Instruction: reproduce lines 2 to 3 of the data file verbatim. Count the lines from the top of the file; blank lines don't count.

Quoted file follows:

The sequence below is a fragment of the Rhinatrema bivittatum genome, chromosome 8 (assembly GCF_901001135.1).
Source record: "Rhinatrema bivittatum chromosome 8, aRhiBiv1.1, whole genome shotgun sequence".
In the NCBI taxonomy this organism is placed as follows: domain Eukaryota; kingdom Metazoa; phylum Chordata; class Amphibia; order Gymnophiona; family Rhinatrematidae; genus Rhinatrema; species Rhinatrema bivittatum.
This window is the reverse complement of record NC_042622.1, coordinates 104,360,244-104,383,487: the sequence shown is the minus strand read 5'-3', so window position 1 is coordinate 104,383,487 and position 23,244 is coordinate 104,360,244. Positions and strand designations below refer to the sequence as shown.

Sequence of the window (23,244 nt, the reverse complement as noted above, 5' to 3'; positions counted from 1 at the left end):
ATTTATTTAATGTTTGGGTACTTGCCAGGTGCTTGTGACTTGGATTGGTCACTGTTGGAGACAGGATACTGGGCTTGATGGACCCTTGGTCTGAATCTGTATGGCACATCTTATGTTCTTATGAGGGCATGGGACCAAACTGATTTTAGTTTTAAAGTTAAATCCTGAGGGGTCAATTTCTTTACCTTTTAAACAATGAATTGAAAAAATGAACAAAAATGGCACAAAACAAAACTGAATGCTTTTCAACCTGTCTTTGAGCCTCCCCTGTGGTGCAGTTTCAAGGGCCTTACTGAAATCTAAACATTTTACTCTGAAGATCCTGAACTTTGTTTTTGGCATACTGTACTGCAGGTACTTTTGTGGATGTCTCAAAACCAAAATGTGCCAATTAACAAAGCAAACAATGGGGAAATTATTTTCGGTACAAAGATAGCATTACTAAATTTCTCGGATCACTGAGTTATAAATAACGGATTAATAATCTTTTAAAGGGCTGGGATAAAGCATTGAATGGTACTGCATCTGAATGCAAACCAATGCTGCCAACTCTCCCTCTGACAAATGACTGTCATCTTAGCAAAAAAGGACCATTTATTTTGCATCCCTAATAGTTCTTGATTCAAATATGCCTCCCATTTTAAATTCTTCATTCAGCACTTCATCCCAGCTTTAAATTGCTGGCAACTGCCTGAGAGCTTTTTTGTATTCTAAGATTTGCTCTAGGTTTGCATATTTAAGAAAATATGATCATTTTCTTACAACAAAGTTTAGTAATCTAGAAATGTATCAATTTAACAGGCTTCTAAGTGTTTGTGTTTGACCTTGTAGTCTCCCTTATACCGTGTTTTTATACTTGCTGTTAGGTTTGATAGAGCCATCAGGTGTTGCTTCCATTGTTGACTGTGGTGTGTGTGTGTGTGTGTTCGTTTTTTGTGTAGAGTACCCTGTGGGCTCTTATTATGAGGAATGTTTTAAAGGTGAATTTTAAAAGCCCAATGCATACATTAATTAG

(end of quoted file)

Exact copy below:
Source record: "Rhinatrema bivittatum chromosome 8, aRhiBiv1.1, whole genome shotgun sequence".
In the NCBI taxonomy this organism is placed as follows: domain Eukaryota; kingdom Metazoa; phylum Chordata; class Amphibia; order Gymnophiona; family Rhinatrematidae; genus Rhinatrema; species Rhinatrema bivittatum.